Middle East trade investor dnata is being presented with buyout opportunities in the UK on a weekly basis but is finding it a challenge to agree the right price.
Iain Andrew (pictured), divisional senior vice president at the firm which is part of the Emirates Group, told the Institute of Travel and Tourism conference it was now looking to expand in markets outside of the UK.
But he said the firm was also finding that difficult to do that because it does not have the knowledge or the network of people and advisers in those markets.
“At the moment we are trying to expand outside of the UK but we are finding that particularly difficult,” Andrew said.
“I have a lot of respect for the UK, it’s a very mature business, far ahead of where we are in the Middle East.
“That network was there through people we know and through advisors. We find that more difficult now where we look at Russia, Brazil or China where we do not know the markets.
“In the UK we are very impressed with the businesses, some we can afford, some we cannot. We still have a constant stream of opportunities but competition clearance makes it more difficult to do things in the UK.”
Andrew added: “We are still looking at one or two opportunities a week, 90% is Europe and of that 70% is UK.
“I’ve got more opportunities than I can shake a stick at but getting it at the right price is the difficult bit. I still see an awful lot of opportunities coming through I just don’t see the opportunities in other parts of the world.”
Andrew indicated dnata seeks to agree deals with multiples of around four and that the way it works with business owners gives them the chance to retain equity.
“We give an awful lot of autonomy to the organisations we invest in. We do let the businesses run as they wish. We have not ripped the heart out of business which people maybe thought we would.”
Since buying Travel Republic in 2012, dnata has amassed a sizeable portfolio of travel businesses in the UK with the acquisitions of Gold Medal from Thomas Cook, Travel2 parent Stella Travel Services and the partial buyout of Imagine Cruising.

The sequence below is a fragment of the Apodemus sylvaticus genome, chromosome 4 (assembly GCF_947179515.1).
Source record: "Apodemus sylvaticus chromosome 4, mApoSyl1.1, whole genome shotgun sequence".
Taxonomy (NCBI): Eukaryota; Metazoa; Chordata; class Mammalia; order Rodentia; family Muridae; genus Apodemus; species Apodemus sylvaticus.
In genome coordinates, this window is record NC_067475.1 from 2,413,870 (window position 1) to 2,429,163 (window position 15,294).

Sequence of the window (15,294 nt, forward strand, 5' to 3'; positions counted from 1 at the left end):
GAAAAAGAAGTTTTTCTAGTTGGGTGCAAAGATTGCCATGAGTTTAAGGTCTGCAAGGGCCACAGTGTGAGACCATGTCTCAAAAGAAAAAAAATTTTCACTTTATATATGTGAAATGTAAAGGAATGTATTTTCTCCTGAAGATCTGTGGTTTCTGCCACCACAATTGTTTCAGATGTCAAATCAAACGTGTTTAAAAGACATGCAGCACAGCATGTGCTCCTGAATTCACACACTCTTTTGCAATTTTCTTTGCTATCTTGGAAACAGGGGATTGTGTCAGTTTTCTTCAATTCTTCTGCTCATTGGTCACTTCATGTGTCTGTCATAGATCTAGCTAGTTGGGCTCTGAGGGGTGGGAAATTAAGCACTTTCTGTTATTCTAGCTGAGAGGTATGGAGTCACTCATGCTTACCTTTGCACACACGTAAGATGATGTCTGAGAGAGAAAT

Primary Capital director Rob Foreman said avel is a safe long-term prospect for private equity investment.
“One of the key dynamics we like about travel and leisure generally is it’s been in long-term growth in terms of customer tastes and people have additional cash so what we are seeing is a drift in to leisure.”
Foreman said the investor is seeing opportunities where founders of businesses are coming up for retirement and those firms are needing to go through a period of change either through bringing in new technology or internationalisation.
“They need private equity to take them through that period. We see lots of opportunities in travel. They are increasing. There is a lot of change going on, a lot of opportunities for mid-market businesses.”
Gareth Healy, investment director of On The Beach and Scott Dunn investor Inflexion, said: “The reason we like travel is you can get high scalability.
“To get return on investment we roughly need to double the size of the business in three to six years. Ideas keep popping up in travel pretty regularly that have that disruptive potential.”
Ben Johnson, a partner at Vitruvian Partners, said it likes to invest in more complicated business to business firms that are involved in the “plumbing” of the sector rather than being customer facing.
“We ask owners what would you do if you were unrestrained in terms of capital or cash. We try to be the empowering adrenalin that allows companies to do things they would not otherwise have done.”
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